The Radovljica Mansion

Don’t miss a visit to Lectar Inn where you can try traditional Slovenian food and downstairs visit the workshop with it’s 250-year tradition of making red-iced and decorated gingerbread hearts.

The Lectar gingerbread workshop

Radovljica also offers a wealth of great places to stroll, hike, cycle, do water sports, or partake in other active or less active pursuits. Or you can just sit on one of the benches at the viewing area and and soak up the views of the Julian Alps, the Jelovica Plateau and the Sava River.

Looking back at the old town with majestic Mr. Stol in the background

And be sure to come hungry as you won’t want to miss the chance to taste some of the delicious locally-produced food at the 13 restaurants that collaborate in the Taste Radol’ca project.

In addition to Radovljica , there are a further 13 towns and cities included in the Association of Historical Towns and Cities of Slovenia – Idrija, Kamnik, Koper, Kostanjevica na Krki, Kranj, Metlika, Novo Mesto, Piran, Ptuj, Slovenske Konjice, Škofja Loka, Tržič and Žužemberk.

More information about Radovljica can be found here – http://www.radolca.si/en/radovljica-area/ and more about the association here – http://www.zgodovinska-mesta.si/eng/index.php

© Adele in Slovenia

 

Spend a Night with a Knight at Opulent Otočec Castle!

You are never too far away from a castle in Slovenia since there are around 500 of them. One of the most famous is Bled Castle, perched on a cliff above picturesque Lake Bled – an iconic image which is undoubtedly one of, if not the, symbol of Slovenian tourism.

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Another is the mighty Predjama Castle, which is built into the mouth of a cave and is entered into the Guinness Book of World Records as the largest cave castle in the world.

Photo: Nea Culpa

A good majority, though not all, of Slovenia’s castles are open to the public and are well-maintained. There are a few that have seen better days, but somehow even the ruins of once mighty castles seem impressive, such as this one, Kamen Castle in Begunje na Gorenjskem. The castle stands at the entrance to the Draga Valley, a popular start point for hikes in the Karavanke mountains.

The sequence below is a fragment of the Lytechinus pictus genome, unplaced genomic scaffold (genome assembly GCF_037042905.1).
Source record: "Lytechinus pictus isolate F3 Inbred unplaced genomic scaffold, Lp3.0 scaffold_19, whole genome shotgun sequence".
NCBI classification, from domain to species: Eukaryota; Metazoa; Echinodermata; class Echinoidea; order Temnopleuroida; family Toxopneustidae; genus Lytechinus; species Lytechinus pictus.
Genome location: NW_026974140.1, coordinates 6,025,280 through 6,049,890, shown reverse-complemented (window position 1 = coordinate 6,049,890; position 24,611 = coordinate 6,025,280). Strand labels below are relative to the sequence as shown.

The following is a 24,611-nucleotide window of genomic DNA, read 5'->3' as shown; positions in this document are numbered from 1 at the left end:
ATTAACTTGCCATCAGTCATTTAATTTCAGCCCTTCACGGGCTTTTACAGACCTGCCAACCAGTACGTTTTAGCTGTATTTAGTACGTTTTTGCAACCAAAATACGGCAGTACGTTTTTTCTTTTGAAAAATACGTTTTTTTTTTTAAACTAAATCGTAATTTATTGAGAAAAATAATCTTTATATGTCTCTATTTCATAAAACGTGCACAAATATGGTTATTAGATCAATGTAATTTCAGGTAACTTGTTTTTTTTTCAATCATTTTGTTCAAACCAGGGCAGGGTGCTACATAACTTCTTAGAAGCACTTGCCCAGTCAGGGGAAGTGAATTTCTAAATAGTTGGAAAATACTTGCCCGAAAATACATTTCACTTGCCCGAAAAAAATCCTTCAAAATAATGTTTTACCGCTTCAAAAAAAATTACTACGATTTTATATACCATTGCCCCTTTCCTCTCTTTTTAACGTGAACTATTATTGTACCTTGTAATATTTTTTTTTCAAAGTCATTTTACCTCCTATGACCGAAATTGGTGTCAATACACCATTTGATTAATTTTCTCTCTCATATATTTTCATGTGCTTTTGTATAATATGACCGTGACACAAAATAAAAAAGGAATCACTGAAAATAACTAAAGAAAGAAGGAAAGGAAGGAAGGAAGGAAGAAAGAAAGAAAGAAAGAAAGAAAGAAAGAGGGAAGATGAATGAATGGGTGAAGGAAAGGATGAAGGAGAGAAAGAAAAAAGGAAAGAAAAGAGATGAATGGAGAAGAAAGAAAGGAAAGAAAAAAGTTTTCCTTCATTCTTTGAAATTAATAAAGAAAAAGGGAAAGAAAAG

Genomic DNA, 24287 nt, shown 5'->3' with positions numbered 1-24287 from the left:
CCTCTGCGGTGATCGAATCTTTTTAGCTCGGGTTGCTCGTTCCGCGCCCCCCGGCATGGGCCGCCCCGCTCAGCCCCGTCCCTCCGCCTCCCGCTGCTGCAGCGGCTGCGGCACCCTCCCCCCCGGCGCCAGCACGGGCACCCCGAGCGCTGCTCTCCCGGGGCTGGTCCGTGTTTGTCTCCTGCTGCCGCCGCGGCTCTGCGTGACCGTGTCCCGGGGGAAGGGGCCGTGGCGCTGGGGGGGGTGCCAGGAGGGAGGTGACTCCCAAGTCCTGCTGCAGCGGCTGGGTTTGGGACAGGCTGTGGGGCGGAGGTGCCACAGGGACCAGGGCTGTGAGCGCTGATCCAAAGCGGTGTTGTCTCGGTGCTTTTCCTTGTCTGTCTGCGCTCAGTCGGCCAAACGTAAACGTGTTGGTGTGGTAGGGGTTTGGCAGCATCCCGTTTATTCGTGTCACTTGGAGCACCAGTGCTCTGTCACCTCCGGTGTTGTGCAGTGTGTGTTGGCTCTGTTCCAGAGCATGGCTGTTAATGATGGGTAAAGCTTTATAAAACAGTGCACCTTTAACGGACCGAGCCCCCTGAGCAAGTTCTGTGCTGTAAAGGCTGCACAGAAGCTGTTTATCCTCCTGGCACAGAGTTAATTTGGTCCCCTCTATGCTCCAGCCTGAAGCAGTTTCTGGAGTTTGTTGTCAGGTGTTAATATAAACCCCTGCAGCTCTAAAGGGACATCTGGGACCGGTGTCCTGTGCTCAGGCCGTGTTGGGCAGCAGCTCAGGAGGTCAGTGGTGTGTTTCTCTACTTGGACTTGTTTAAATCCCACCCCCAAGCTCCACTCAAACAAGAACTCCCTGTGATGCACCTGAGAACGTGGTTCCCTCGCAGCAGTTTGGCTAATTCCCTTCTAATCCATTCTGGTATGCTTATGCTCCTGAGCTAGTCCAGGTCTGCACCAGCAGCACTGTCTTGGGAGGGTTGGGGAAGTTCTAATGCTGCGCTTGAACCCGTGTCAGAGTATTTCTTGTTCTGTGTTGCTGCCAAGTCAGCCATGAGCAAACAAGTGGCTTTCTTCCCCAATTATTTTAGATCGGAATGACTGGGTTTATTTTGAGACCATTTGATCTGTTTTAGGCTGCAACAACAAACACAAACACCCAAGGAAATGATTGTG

Photo: Miran Kambič

At quite a number of castles you can get married or hold various types of functions and gatherings. This one, for example, Sevnica Castle, features an impressive wine vault.

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I can attest that the wine pairs perfectly with salami from Grajske mesnine butchers. You can read plenty more about the castle, my experience of the Sevnica Mountain Marathon, and what else to see and do in Sevnica, in this previous blog post – https://adeleinslovenia.com/2015/09/10/sevnica-so-much-to-see-and-do/

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Surprisingly, however, there are only a handful of castles in Slovenia where you can actually stay and live it up like a King or Queen! Among them my favourite would have to be Otočec Castle. Both the castle itself and the stunning setting, on an islet in the middle of the Krka River, make it quite unique.

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Nowadays the castle operates entirely as a luxury five-star hotel, the Relais & Chateaux Otečec Castle Hotel. The hotel seamlessly blends the castle’s history with modern luxurious furnishings, superior rooms and suites, and gourmet dining. More information here – http://www.grad-otocec.com/en/us/home/

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As with all good castles, there is a knight in shining armour! This one stands guards over the hotel reception – perhaps to weed out any unsavoury looking guests!

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The setting is about as idyllic as it gets!

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For lover’s of the great outdoors, Hotel Sport, within walking distance and owned by the same company, offers a wide range of sports activities available for guests staying at the Otočec Castle Hotel, including an indoor pool filled with thermal water, Turkish and Finnish saunas, covered tennis courts, and the Otočec Adventure Park offers fun for all the family.